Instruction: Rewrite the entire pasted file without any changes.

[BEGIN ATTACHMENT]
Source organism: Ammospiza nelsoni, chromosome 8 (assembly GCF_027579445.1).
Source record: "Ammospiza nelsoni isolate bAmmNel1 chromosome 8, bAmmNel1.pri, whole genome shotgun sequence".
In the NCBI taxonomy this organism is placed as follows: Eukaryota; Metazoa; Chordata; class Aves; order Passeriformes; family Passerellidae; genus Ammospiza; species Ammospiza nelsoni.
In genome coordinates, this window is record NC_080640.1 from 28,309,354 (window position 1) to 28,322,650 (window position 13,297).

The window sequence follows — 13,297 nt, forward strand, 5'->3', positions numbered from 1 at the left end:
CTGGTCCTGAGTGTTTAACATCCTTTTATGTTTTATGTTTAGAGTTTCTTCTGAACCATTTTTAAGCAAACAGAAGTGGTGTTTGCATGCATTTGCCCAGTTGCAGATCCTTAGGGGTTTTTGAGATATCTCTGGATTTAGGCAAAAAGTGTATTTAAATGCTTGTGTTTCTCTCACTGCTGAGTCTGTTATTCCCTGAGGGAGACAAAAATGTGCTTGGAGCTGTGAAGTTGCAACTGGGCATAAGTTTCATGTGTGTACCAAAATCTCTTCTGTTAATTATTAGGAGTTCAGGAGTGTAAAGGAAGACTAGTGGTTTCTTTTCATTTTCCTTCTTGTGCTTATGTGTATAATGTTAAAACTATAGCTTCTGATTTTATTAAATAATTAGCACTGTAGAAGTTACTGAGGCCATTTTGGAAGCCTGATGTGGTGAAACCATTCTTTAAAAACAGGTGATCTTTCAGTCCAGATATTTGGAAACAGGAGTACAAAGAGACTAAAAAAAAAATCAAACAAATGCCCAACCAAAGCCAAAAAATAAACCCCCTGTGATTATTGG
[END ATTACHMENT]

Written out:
Source organism: Ammospiza nelsoni, chromosome 8 (assembly GCF_027579445.1).
Source record: "Ammospiza nelsoni isolate bAmmNel1 chromosome 8, bAmmNel1.pri, whole genome shotgun sequence".
In the NCBI taxonomy this organism is placed as follows: Eukaryota; Metazoa; Chordata; class Aves; order Passeriformes; family Passerellidae; genus Ammospiza; species Ammospiza nelsoni.
In genome coordinates, this window is record NC_080640.1 from 28,309,354 (window position 1) to 28,322,650 (window position 13,297).

The window sequence follows — 13,297 nt, forward strand, 5'->3', positions numbered from 1 at the left end:
CTGGTCCTGAGTGTTTAACATCCTTTTATGTTTTATGTTTAGAGTTTCTTCTGAACCATTTTTAAGCAAACAGAAGTGGTGTTTGCATGCATTTGCCCAGTTGCAGATCCTTAGGGGTTTTTGAGATATCTCTGGATTTAGGCAAAAAGTGTATTTAAATGCTTGTGTTTCTCTCACTGCTGAGTCTGTTATTCCCTGAGGGAGACAAAAATGTGCTTGGAGCTGTGAAGTTGCAACTGGGCATAAGTTTCATGTGTGTACCAAAATCTCTTCTGTTAATTATTAGGAGTTCAGGAGTGTAAAGGAAGACTAGTGGTTTCTTTTCATTTTCCTTCTTGTGCTTATGTGTATAATGTTAAAACTATAGCTTCTGATTTTATTAAATAATTAGCACTGTAGAAGTTACTGAGGCCATTTTGGAAGCCTGATGTGGTGAAACCATTCTTTAAAAACAGGTGATCTTTCAGTCCAGATATTTGGAAACAGGAGTACAAAGAGACTAAAAAAAAAATCAAACAAATGCCCAACCAAAGCCAAAAAATAAACCCCCTGTGATTATTGG